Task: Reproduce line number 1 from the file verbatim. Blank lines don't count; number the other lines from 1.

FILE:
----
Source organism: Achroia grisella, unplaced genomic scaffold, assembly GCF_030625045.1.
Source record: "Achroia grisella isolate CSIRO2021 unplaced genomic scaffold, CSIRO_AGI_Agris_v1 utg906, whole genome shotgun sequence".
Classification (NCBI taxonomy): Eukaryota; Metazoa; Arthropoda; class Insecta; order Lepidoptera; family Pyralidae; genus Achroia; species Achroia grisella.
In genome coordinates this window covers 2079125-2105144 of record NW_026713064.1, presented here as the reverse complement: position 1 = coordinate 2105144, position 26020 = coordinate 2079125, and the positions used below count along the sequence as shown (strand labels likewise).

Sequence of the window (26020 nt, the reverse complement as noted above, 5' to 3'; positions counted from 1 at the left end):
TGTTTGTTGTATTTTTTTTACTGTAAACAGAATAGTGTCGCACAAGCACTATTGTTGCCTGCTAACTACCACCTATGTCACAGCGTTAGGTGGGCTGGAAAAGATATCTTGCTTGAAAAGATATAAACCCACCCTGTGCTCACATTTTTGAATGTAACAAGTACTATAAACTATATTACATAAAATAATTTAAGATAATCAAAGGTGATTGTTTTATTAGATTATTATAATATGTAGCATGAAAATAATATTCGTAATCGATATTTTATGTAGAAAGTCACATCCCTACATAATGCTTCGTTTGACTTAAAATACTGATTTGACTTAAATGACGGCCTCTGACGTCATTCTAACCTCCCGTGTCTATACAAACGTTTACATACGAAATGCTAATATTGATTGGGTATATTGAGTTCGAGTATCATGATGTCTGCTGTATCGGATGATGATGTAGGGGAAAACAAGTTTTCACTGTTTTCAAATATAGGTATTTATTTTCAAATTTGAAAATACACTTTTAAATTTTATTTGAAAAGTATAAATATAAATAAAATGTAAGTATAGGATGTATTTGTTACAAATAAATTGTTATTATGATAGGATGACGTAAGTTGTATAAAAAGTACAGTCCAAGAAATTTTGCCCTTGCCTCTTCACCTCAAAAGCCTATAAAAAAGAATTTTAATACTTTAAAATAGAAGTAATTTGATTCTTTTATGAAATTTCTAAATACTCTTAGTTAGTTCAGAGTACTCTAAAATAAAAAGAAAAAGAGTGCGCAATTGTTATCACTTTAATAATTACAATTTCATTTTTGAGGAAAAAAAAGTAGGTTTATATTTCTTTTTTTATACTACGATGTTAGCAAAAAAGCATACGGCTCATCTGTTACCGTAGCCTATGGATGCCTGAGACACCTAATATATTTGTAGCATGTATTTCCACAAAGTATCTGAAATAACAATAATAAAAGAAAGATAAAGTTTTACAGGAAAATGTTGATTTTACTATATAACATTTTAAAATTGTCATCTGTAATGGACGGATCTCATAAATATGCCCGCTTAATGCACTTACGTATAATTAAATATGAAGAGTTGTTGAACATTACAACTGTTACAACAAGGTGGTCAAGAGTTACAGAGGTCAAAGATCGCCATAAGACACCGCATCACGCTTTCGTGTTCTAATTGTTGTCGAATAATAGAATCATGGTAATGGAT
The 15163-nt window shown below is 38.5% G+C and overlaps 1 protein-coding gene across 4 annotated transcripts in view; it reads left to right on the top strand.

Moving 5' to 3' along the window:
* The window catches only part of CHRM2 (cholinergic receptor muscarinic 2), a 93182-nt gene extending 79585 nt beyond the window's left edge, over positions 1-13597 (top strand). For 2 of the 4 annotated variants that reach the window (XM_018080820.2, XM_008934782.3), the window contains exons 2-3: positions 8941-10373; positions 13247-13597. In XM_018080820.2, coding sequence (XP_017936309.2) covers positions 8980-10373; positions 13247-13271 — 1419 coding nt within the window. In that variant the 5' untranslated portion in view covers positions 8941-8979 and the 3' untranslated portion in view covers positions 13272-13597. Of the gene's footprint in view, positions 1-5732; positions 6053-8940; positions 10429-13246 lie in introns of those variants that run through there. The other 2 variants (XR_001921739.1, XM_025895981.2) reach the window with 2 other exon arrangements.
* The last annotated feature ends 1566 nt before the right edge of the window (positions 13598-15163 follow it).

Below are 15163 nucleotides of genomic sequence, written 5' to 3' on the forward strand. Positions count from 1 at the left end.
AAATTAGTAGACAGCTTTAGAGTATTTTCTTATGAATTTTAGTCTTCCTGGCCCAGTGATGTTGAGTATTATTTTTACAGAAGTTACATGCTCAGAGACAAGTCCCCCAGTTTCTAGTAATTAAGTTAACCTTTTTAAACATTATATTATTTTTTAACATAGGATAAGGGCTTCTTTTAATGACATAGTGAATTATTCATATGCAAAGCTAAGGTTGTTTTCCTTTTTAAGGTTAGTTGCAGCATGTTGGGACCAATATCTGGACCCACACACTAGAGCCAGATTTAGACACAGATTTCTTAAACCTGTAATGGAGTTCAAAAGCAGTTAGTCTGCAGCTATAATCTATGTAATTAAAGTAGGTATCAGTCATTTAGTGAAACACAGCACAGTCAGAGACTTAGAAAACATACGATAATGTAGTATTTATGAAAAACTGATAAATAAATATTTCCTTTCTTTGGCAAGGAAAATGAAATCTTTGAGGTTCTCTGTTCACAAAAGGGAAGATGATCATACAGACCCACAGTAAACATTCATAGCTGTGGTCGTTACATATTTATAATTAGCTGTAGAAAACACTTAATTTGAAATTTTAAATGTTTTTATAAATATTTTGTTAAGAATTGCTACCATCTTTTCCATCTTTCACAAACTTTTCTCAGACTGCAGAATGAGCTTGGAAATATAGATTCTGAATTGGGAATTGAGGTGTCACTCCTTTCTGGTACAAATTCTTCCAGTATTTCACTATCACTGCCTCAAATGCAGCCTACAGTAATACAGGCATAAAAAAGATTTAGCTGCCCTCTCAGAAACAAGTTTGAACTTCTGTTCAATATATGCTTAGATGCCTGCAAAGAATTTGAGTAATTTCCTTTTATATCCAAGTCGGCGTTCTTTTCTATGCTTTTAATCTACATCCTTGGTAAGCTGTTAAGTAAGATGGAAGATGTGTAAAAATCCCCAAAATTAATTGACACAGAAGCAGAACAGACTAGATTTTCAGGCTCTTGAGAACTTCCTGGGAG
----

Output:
Source organism: Achroia grisella, unplaced genomic scaffold, assembly GCF_030625045.1.